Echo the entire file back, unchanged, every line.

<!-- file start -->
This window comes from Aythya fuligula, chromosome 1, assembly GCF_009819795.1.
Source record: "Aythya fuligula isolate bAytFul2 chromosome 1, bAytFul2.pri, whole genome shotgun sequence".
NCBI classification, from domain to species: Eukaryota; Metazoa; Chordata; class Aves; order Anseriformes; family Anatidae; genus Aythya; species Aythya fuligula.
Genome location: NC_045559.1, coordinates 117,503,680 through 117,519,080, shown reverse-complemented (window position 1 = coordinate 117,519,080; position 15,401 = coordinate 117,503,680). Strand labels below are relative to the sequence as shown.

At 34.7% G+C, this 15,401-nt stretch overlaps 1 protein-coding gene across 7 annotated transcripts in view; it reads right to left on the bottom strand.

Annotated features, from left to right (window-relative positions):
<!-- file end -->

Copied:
This window comes from Aythya fuligula, chromosome 1, assembly GCF_009819795.1.
Source record: "Aythya fuligula isolate bAytFul2 chromosome 1, bAytFul2.pri, whole genome shotgun sequence".
NCBI classification, from domain to species: Eukaryota; Metazoa; Chordata; class Aves; order Anseriformes; family Anatidae; genus Aythya; species Aythya fuligula.
Genome location: NC_045559.1, coordinates 117,503,680 through 117,519,080, shown reverse-complemented (window position 1 = coordinate 117,519,080; position 15,401 = coordinate 117,503,680). Strand labels below are relative to the sequence as shown.

At 34.7% G+C, this 15,401-nt stretch overlaps 1 protein-coding gene across 7 annotated transcripts in view; it reads right to left on the bottom strand.

Annotated features, from left to right (window-relative positions):